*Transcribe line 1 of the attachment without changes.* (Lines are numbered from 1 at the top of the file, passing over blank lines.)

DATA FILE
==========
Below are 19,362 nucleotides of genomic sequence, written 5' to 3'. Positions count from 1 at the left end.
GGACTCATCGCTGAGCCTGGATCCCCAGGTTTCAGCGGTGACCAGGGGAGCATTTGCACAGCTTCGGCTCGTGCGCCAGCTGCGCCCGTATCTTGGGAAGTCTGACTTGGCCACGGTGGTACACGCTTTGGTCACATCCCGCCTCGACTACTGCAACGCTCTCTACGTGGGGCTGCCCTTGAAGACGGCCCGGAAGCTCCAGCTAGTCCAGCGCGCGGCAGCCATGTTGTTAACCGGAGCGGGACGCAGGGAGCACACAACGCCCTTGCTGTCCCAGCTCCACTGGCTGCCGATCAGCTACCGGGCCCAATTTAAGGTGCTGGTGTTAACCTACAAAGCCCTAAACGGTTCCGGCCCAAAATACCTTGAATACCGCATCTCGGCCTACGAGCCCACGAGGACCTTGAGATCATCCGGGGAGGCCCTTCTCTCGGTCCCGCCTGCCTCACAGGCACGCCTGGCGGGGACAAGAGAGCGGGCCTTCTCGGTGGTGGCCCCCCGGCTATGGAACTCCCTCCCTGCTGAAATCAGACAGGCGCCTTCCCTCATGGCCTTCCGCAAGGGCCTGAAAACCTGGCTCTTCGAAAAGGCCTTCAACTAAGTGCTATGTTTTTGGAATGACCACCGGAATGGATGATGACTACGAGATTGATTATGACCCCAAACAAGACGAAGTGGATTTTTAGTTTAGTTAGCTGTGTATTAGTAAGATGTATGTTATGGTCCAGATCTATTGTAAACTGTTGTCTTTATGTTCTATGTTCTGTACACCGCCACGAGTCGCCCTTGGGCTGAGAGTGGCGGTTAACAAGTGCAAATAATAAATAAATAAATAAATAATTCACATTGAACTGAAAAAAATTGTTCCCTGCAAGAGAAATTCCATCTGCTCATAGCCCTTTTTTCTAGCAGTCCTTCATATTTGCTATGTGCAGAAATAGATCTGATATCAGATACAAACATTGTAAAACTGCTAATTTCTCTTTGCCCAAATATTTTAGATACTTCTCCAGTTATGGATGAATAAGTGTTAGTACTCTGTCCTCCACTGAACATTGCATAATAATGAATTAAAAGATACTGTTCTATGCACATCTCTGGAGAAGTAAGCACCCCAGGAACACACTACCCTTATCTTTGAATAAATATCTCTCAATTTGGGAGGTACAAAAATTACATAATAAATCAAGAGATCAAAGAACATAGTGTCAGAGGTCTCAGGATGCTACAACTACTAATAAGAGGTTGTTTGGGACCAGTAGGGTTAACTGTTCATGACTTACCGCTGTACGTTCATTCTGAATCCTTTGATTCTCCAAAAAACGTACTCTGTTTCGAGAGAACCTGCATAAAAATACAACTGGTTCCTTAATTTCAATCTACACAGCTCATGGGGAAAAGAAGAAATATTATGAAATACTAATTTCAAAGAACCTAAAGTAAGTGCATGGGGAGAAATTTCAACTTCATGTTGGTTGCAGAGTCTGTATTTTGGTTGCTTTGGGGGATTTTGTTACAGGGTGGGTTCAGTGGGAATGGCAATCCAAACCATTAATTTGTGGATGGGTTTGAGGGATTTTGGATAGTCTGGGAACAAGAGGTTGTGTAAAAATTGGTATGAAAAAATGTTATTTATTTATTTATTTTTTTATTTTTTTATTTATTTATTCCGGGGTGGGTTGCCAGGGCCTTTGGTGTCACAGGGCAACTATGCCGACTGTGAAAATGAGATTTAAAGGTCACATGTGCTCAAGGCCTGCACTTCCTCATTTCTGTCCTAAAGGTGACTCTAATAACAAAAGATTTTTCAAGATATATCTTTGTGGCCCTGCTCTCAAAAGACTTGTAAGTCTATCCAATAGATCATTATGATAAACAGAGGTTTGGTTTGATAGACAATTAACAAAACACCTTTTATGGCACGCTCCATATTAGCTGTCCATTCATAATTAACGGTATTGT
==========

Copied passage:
Below are 19,362 nucleotides of genomic sequence, written 5' to 3'. Positions count from 1 at the left end.